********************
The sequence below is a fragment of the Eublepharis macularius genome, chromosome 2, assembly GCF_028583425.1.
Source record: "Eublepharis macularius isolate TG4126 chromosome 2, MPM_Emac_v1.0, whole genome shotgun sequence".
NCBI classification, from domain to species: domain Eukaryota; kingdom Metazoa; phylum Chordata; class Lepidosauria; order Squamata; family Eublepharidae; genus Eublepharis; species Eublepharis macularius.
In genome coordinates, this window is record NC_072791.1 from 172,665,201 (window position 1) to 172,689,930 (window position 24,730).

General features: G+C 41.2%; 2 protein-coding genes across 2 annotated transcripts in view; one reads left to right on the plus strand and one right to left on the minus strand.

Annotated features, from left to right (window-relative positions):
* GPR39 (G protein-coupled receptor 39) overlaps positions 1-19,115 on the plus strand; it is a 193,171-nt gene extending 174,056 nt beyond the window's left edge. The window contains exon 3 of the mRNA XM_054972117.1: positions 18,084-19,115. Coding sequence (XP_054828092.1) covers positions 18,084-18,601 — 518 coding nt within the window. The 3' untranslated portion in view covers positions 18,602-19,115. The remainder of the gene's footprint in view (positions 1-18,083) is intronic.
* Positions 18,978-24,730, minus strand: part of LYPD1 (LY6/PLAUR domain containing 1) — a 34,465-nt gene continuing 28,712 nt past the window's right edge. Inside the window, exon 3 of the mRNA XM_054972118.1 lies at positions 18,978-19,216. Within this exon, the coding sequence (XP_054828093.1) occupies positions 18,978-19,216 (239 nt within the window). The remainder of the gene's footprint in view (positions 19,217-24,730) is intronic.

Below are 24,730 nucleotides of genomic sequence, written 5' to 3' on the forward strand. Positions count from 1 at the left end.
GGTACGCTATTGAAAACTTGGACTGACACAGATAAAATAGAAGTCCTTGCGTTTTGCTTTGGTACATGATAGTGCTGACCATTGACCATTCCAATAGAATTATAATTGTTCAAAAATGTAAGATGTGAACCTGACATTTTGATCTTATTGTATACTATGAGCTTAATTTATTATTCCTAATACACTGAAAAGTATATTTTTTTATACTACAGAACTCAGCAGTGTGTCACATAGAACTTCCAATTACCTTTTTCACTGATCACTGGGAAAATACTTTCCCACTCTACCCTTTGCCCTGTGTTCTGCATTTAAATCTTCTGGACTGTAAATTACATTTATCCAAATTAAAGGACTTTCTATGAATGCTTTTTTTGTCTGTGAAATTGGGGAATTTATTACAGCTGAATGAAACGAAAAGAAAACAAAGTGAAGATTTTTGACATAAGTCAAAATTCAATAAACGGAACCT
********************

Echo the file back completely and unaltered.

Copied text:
The sequence below is a fragment of the Eublepharis macularius genome, chromosome 2, assembly GCF_028583425.1.
Source record: "Eublepharis macularius isolate TG4126 chromosome 2, MPM_Emac_v1.0, whole genome shotgun sequence".
NCBI classification, from domain to species: domain Eukaryota; kingdom Metazoa; phylum Chordata; class Lepidosauria; order Squamata; family Eublepharidae; genus Eublepharis; species Eublepharis macularius.
In genome coordinates, this window is record NC_072791.1 from 172,665,201 (window position 1) to 172,689,930 (window position 24,730).

General features: G+C 41.2%; 2 protein-coding genes across 2 annotated transcripts in view; one reads left to right on the plus strand and one right to left on the minus strand.

Annotated features, from left to right (window-relative positions):
* GPR39 (G protein-coupled receptor 39) overlaps positions 1-19,115 on the plus strand; it is a 193,171-nt gene extending 174,056 nt beyond the window's left edge. The window contains exon 3 of the mRNA XM_054972117.1: positions 18,084-19,115. Coding sequence (XP_054828092.1) covers positions 18,084-18,601 — 518 coding nt within the window. The 3' untranslated portion in view covers positions 18,602-19,115. The remainder of the gene's footprint in view (positions 1-18,083) is intronic.
* Positions 18,978-24,730, minus strand: part of LYPD1 (LY6/PLAUR domain containing 1) — a 34,465-nt gene continuing 28,712 nt past the window's right edge. Inside the window, exon 3 of the mRNA XM_054972118.1 lies at positions 18,978-19,216. Within this exon, the coding sequence (XP_054828093.1) occupies positions 18,978-19,216 (239 nt within the window). The remainder of the gene's footprint in view (positions 19,217-24,730) is intronic.

Below are 24,730 nucleotides of genomic sequence, written 5' to 3' on the forward strand. Positions count from 1 at the left end.
GGTACGCTATTGAAAACTTGGACTGACACAGATAAAATAGAAGTCCTTGCGTTTTGCTTTGGTACATGATAGTGCTGACCATTGACCATTCCAATAGAATTATAATTGTTCAAAAATGTAAGATGTGAACCTGACATTTTGATCTTATTGTATACTATGAGCTTAATTTATTATTCCTAATACACTGAAAAGTATATTTTTTTATACTACAGAACTCAGCAGTGTGTCACATAGAACTTCCAATTACCTTTTTCACTGATCACTGGGAAAATACTTTCCCACTCTACCCTTTGCCCTGTGTTCTGCATTTAAATCTTCTGGACTGTAAATTACATTTATCCAAATTAAAGGACTTTCTATGAATGCTTTTTTTGTCTGTGAAATTGGGGAATTTATTACAGCTGAATGAAACGAAAAGAAAACAAAGTGAAGATTTTTGACATAAGTCAAAATTCAATAAACGGAACCT